WASHINGTON (CNS) — Pope Francis is preparing for his first trip to the United States, and PopUpPope wants every Philadelphian to know about it.

About two months ago in a kitchen in Wilmington, Delaware, Christa Scalies and Paul Tanner were inspired by the news of Pope Francis’ upcoming trip to Philadelphia for the World Meeting of Families, an international conference on the family founded by St. John Paul II. That resulted in them purchasing a cardboard cutout of the pope, and then they took to the streets.

“We are friends who banded together to spread the news about the pope’s visit for the World Meeting of Families 2015, and more importantly, spread the Gospel message to the poor, lost and forgotten that God loves them no matter what,” Scalies told Catholic News Service in a telephone interview.

They call themselves PopUpPope, and the name is derived from the fact that the image of the pontiff is folded up so it pops into position and it also “pops up” in various locations around the city, weather permitting. Scalies joked that although good for flowers, rain would destroy the cardboard pope.

Scalies and Tanner take the cardboard image around the city, and they talk to passersby, wave, give photo opportunities to those who desire one, pray with the individuals, listen to their stories, and hand out information on Pope Francis’ visit to Philadelphia.

After arriving in Washington Sept. 22, Pope Francis will be welcomed to the White House by President Barack Obama and first lady Michelle Obama Sept. 23. He is scheduled to address a joint meeting of Congress Sept. 24, making him the first pope to do so.

His U.S. trip includes a Sept. 25 address to the U.N. General Assembly in New York. He will be in Philadelphia Sept. 26 and 27 for the World Meeting of Families.

Scalies and Tanner also put Bible quotes and former tweets from the pope (@Pontifex) on slips of paper in a jar for people to take.

Tanner and Scalies’ goal is not to preach to the choir, but to reach out and make personal connections and interact with members of all faiths. Tanner is “excited to share that good feeling of God with others.”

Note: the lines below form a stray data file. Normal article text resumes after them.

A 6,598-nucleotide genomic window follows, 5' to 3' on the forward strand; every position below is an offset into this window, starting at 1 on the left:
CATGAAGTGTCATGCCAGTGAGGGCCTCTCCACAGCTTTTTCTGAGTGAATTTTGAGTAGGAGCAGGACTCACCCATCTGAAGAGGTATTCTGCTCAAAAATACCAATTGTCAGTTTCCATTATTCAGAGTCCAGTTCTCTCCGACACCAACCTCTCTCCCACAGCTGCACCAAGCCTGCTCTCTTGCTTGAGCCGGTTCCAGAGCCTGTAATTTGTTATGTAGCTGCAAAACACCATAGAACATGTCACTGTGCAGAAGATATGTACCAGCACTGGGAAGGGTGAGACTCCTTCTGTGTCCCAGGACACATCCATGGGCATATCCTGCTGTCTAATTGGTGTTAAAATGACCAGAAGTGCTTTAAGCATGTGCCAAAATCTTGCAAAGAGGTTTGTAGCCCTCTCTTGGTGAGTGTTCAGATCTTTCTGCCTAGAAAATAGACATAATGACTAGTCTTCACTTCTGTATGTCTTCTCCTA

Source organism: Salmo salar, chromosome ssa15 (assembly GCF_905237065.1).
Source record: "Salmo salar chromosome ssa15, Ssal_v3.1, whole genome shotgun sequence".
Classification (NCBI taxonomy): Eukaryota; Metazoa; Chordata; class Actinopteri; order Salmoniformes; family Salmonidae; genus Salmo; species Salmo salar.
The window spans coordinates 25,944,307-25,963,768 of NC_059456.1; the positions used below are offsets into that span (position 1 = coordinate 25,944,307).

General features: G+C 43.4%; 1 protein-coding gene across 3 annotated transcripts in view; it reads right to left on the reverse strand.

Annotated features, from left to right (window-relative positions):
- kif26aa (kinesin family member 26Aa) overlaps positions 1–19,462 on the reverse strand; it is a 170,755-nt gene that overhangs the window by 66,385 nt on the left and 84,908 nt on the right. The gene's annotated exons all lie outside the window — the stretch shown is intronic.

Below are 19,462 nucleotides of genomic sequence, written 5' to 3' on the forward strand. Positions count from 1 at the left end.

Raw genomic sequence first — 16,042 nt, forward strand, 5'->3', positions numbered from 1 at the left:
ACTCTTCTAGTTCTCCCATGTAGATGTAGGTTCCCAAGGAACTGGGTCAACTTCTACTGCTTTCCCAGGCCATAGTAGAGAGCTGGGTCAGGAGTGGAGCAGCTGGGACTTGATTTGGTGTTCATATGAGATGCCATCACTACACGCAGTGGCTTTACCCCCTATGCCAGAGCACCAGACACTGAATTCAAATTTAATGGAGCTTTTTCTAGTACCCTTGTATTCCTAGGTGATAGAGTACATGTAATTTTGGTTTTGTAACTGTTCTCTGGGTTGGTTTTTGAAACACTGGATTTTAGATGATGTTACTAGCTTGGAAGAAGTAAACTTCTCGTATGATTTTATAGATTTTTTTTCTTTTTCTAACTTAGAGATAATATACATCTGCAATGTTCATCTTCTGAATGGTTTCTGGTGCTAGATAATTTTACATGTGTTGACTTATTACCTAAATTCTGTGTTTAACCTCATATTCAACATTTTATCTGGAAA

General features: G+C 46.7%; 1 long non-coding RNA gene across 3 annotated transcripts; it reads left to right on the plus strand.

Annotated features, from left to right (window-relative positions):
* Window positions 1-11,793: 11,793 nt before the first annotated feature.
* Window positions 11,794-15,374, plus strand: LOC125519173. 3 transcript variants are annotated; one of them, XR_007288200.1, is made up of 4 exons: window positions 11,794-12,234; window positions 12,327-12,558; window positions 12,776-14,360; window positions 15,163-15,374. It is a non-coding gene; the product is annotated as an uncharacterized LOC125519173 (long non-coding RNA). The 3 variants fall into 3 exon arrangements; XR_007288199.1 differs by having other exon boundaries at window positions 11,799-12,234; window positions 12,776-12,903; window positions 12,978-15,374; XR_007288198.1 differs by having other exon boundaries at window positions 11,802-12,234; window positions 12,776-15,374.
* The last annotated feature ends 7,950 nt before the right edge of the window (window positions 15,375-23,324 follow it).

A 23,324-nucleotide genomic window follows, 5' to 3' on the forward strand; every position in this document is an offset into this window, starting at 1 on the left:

“Many people today have lost faith, don’t believe in God and feel alone on the path of life. If our presence on the street can reach one lost soul and make just one person feel less alone and more loved, we know we’re doing God’s work,” said Scalies.

The response to PopUpPope has been a positive one overall. Passersby stop and engage in faith-filled conversations and prayer, shake hands and even offer hugs. There have even been individuals that continued walking by, but made the sign of the cross in front of the image to show respect.

Scalies refers to the public’s reaction and love for the pontiff as “spectacular.”

Once in Rodney Square a security guard in the DuPont Theatre in Wilmington was heard exclaiming, “Look the pope is in the square!” — which brought many workers over to Scalies and Tanner for photo opportunities.

Some confusion has come about as to what the PopUpPope is doing, and Scalies and Tanner get questions about tourist attractions, resources for the local homeless and the location of nearby restrooms.

One small confrontation occurred with a member of the Muslim faith upset about their presence, but they tried to find common ground with him, respecting the clear differences of opinion.

When asked about the possibility of expanding PopUpPope to Washington to promote Pope Francis’ visit in the nation’s capital, they expressed hope that social media posts on #PopUpPope will reach the District of Columbia and that it may inspire individuals to start their own effort to gather support for the pope.

Scalies and Tanner both have signed up to attend the World Meeting of Families and encourage the people they meet to attend or to follow #WMF2015 via social media.

Tanner said he wants to continue the PopUpPope effort following the conclusion of the conference and papal Mass, though on a smaller scale.

“The message of the Gospel and message of Pope Francis will continue on when he leaves the United States,” predicated Scalies.